Thanks for sharing your review of the DAR-101 and your recommendations for recording amplitude modulation!

The DAR-101 is currently $87.95 on Amazon (affiliate link) and $99.95 at Universal Radio. I’ve also found used ones on eBay for as little as $50.70.

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Tivdio V-115/Audiomax  SRW-710S: Keith approves of everything save battery performance

Many thanks to SWLing Post contributor, Keith Stephens, who writes:

Regarding the Audiomax  SRW-710S  radio.

I was very pleasantly surprised at more than one aspect of this radio.  First, it sounds like something with a much larger speaker.  It has the base capability of at least a 6″ speaker.  My favorite FM music station comes from a mountaintop repeater over 70 miles away.  The 710S is one of two radios I have tried through the years that brings it in clear and clean.  The other is a much bigger more expensive radio.  And of course, the voice quality of the local AM talk shows is excellent.  I lost my instruction booklet (as usual) but I do want to record the FM station for times when I am out of range.

It is a pity that I have to tell of a bad shortcoming on this wonderful radio.  Alas, I couldn’t believe it the first time it died at the end of three hours.  I thought I had a bad battery, but a fully charged new battery only lasts 3 hours!  I would pay twice the price for the same radio if it had a better battery life.  Please let me know if there is a better battery or the same radio with a larger battery.

Thanks for your mini review, Keith! Admittedly, I’ve never tested the battery performance of this set because I typically use it for short (1 hour) recording sessions.

Click here to read other reviews of the Audiomax  SRW-710S/Tivdio V-115.

Retailers:

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Dave’s review of the Sangean DAR-101 digital recorder

Many thanks to SWLing Post contributor, Dave Zantow (N9EWO), who notes that he has updated his Sangean DAR-101 recorder:

Yes, a newly tested (latest production) sample of the [DAR-101]. My years old “lightly used” sample died back in the fall. New one seems to work less sluggish with the updated firmware as well as adding monitor speaker selection in the menu’s.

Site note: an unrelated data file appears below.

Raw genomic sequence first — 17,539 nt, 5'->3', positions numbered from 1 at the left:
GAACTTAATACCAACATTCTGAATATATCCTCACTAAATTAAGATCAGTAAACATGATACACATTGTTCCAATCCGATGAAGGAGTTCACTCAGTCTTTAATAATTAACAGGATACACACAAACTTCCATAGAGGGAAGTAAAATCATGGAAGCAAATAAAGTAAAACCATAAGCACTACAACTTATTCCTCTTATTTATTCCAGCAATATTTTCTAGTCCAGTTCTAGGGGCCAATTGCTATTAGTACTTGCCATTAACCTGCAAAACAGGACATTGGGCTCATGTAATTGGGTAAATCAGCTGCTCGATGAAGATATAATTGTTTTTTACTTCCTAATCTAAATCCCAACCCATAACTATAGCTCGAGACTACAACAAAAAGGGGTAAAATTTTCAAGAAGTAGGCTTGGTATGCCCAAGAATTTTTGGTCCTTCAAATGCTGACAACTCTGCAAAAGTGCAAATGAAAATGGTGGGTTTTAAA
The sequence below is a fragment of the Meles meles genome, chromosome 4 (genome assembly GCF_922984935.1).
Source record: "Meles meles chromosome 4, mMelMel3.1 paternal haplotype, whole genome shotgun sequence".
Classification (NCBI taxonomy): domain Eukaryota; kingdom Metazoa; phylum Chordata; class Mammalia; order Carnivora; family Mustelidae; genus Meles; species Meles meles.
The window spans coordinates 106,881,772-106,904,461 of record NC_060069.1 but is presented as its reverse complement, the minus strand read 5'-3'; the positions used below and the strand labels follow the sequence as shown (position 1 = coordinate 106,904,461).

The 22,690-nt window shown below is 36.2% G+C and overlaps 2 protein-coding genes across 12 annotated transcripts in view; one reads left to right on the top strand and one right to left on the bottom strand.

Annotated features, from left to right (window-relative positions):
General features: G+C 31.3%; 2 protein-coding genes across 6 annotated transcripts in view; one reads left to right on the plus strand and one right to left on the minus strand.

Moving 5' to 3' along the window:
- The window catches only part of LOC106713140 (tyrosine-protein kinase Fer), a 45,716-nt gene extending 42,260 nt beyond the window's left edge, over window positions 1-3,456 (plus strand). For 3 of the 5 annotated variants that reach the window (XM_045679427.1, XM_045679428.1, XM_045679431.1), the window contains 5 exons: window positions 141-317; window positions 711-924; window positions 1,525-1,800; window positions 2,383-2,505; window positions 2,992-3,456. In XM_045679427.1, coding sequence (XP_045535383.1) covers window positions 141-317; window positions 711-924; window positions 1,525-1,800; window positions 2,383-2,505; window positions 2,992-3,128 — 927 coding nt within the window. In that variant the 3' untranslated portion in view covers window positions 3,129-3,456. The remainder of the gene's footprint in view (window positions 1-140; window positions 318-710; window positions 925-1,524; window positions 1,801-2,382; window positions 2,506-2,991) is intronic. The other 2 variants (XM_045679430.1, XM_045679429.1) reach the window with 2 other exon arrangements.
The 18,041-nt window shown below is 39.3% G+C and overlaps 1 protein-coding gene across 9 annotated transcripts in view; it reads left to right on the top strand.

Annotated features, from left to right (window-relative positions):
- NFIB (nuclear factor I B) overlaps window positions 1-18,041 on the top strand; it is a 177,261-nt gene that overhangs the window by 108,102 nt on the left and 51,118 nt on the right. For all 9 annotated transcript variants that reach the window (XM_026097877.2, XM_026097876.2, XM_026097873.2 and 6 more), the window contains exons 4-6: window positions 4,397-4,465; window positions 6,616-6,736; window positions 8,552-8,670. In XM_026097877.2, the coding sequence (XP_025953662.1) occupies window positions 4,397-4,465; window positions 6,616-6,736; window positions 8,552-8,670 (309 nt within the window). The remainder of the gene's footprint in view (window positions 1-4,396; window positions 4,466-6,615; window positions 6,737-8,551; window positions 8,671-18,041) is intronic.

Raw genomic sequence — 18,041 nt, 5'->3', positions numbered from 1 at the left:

http://n9ewo.angelfire.com/dar101.html

The AC Adapter info should also be valid for the ATS-909X as well.

Nice standalone MP3 recorder with a built in amplifier and large speaker.

Thanks, Dave.  This is a very tempting purchase. I do quite a lot of off-air recordings for the SWLing Post and, especially, the Shortwave Radio Audio Archive. I typically use my Zoom H2N for line-in recordings, but at home would prefer something that would sit on my desktop better and with a built-in speaker. The DAR-101 might fit the bill.

I see that it’s currently $81.52 on Amazon right now (affiliate link) and $99.95 at Universal Radio.

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DE1DGK reviews the affordable Tecsun R-9012

Many thanks to SWLing Post contributor, DE1DGK, who shares the following mini review of the Tecsun R-9012:

I also have the Tecsun-R-9012, the little analog brother of the R-920c with digital display, and like to tune over the given bands with it. The sound is loud and clear and speaker-quality seems to be quite good as well. With earphones you can listen FM in stereo sound.

Either on Shortwave and Mediumwave, selectivity and sensitivity are fantastic for such a little 20€ worldband receiver. On FM, the bigger stations come in fine but it’s not very selective for weaker signals or FM-DX.

For shortwave, an external antenna like Tecsun AN-05, often overloads the receiver. It’s not recommend to use it for such low cost receivers at all.

In fact, the serial telescopic antenna works good enough in most of the situations. It could be helpful to shorten telescopic antenna a bit so reception might be better when there is too much RFI around. It depends from band to band. Battery life is amazing. It only needs two AA-batteries and works over months.

When you look for a basic worldband receiver, the Tecsun R-9012 is one of the best analog devices in the 20€-price-range. On the internet are out many reviews and tests about this little receiver which are all positive and often outperforms much more expensive worldband receivers. I would rate the Tecsun R-9012 with all pros and cons with 4.5 out of 5. It does perform great. Ideal for shortwave beginners and listeners who like the analog-feeling or those who want a universal little radio with shortwave.

Thank you for sharing your review!  I agree–the R-9012 is a safe choice for simple and affordable radio fun.

Tecsun R-912 retailers: